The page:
9939Pasta+++++
9942Pasta+++++
9943Pasta+++++
9972Pasta+++++
10368Baby maize+++++
10617Honey+++++
10752Pasta+++++
10787Spinach+++++
11129Soft ice+++++
9999Raw sausage++++++
10587Pasta++++++
990003Red pepper++++++
990004Cauliflower stowage++++++
990005Red pepper++++++
DipelCommercial biopesticide++++++
BactimosCommercial biopesticide+++++++
VectobacCommercial biopesticide+++++++
10480Pasta++++
10484Parsley+++c+
10569Salad++++
10786Parsley++++
11486Dill++++
9945Pasta++++++
10469Spinach stowage++++++
9902Bread+++++++
10326Leek+++++++
903Broccoli++++
9941Pasta++++
9944Pasta++++
10557Pasta++
11488Mashed potatoes++
10570Mashed potatoes+
11128Aubergine+
9900Pasta salad++
9937Pasta+++++
9946Kebab++++
10290Salad+++++++
10329Pasta++
10584Carrots++c+
10616Honey+++++
11280Pasta+++
11294Strawberry tart++
11302Fig spread++++++++
Totald 10/403/408/4028/4030/4036/4040/4027/401/40

3.3Distribution of genes and components involved in human disease

The production of selected protein components, and the presence of selected genes coding for proteins involved in the diarrhoeal and emetic syndrome, is listed in Table 2. The 45-kDa protein of the NHE complex was produced by all 40 strains, 36 strains also produced the L2 component of the HBL complex or had genes coding for the B component of HBL, and 27 strains had genes coding for CytK. These results show that all strains examined had genes or components for toxins involved in human diarrhoeal disease. Genes for the emetic toxin were only found in one strain identified as B. cereus.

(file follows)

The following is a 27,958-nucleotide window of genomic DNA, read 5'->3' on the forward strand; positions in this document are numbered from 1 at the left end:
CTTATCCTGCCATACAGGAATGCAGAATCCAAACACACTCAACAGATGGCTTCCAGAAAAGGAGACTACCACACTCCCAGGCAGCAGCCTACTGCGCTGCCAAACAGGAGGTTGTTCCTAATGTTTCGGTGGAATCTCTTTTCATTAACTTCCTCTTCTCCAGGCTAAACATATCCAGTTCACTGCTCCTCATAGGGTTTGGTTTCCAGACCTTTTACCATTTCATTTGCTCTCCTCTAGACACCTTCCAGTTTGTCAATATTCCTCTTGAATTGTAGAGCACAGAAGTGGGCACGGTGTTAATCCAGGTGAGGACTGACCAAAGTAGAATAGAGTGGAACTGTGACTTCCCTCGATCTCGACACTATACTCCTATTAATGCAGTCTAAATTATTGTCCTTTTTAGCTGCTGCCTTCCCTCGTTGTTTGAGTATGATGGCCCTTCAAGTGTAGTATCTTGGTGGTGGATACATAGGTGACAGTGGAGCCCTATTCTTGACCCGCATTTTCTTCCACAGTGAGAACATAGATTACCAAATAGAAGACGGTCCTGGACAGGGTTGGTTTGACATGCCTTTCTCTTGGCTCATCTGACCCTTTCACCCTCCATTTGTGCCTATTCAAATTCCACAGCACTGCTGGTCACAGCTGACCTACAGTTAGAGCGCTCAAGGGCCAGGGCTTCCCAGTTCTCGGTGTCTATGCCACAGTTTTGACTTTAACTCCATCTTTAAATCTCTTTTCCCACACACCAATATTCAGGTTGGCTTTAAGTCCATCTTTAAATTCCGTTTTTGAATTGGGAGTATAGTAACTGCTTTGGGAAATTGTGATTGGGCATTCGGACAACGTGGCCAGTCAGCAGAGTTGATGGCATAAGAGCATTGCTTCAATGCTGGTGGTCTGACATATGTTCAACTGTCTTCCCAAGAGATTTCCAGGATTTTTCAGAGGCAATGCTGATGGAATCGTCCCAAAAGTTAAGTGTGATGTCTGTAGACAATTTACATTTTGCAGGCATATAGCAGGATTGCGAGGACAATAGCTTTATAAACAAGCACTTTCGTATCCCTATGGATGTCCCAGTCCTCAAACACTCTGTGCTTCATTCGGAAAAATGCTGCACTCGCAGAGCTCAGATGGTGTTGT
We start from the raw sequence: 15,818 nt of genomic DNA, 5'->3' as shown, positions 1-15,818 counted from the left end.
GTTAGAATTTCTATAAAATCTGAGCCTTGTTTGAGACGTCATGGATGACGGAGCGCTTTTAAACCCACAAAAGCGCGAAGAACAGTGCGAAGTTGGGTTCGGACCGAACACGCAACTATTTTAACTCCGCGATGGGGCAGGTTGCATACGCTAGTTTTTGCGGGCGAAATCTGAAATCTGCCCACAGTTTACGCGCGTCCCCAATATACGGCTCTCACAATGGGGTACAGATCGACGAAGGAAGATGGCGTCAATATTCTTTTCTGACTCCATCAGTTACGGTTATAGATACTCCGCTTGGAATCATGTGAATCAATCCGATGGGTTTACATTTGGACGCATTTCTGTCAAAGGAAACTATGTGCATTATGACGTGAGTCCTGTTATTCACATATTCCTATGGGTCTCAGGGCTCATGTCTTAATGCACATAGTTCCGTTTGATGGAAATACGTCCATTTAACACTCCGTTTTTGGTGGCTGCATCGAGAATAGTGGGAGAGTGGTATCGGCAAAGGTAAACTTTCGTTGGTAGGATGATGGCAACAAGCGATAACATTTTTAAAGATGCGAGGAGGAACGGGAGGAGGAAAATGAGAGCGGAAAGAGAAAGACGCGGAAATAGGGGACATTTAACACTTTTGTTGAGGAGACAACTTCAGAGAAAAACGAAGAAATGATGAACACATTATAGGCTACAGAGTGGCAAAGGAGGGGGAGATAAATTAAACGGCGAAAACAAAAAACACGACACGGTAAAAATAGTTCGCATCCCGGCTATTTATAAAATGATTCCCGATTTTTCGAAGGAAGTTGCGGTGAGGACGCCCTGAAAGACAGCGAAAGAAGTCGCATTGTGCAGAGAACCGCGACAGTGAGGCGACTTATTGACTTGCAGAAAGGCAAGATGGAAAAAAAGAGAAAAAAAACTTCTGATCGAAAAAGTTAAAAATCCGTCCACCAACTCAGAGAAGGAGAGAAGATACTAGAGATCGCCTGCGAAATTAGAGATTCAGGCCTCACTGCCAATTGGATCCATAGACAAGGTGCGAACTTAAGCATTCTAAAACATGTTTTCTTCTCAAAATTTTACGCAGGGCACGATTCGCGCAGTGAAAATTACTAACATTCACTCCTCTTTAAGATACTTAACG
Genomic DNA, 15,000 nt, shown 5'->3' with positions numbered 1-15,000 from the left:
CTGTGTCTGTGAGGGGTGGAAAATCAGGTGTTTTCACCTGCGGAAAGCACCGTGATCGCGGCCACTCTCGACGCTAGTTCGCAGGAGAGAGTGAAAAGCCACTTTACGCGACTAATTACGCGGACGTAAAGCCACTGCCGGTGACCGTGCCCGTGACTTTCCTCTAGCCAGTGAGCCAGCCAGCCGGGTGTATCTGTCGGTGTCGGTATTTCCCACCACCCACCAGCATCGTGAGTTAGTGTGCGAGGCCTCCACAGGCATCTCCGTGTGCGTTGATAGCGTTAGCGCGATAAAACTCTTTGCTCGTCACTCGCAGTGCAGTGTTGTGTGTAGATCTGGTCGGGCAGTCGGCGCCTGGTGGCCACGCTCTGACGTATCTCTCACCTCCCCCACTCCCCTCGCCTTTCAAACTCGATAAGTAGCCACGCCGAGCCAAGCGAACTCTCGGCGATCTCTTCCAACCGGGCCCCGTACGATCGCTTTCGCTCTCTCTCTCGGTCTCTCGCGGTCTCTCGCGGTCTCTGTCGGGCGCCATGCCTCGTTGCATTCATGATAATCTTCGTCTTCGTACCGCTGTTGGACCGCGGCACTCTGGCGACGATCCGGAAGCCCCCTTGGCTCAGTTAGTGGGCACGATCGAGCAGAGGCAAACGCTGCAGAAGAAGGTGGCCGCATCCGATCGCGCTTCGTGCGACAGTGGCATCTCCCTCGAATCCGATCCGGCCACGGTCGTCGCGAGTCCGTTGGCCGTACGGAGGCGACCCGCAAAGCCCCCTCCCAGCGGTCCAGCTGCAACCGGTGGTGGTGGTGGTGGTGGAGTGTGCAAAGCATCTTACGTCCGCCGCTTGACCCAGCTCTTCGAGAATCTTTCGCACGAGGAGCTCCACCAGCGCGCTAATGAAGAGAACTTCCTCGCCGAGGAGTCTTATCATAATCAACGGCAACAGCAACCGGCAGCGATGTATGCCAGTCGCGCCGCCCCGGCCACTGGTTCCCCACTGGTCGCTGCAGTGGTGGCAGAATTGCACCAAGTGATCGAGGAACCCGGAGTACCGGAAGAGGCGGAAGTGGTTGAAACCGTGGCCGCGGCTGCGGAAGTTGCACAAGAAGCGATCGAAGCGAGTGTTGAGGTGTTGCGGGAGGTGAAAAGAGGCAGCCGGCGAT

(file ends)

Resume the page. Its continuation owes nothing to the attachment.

3.4Geno- and phenotypic profiles

Grouping of the 40 randomly selected strains based on their geno- and phenotypic characteristics as regards crystal proteins, enterotoxins and emetic toxin (Table 2) showed that these characteristics were independent on the food source of the various strains. By comparing the profiles of the food isolates with the profiles of the commercial biopesticides it was observed that five strains isolated from sausage, pasta, red pepper (×2), and cauliflower stowage had profiles similar to the commercial Dipel® strain.

3.5Susceptibility to antimicrobials

Apart from intrinsic penicillin resistance found in 36 strains – caused by the production of β-lactamase by B. cereus-like organisms[24], the strains were sensitive to all the antimicrobials tested (Table 3). Two strains classified as B. cereus (10570, 11128) and two strains classified as B. thuringiensis (10584, 11294) were sensitive to penicillin as well.

Table 3.  Distribution of Minimum Inhibitory Concentration (MIC) and occurrence of resistance to eight antimicrobial agents among 40 randomly selected isolates of B. cereus-like organisms isolated from ready-to-eat food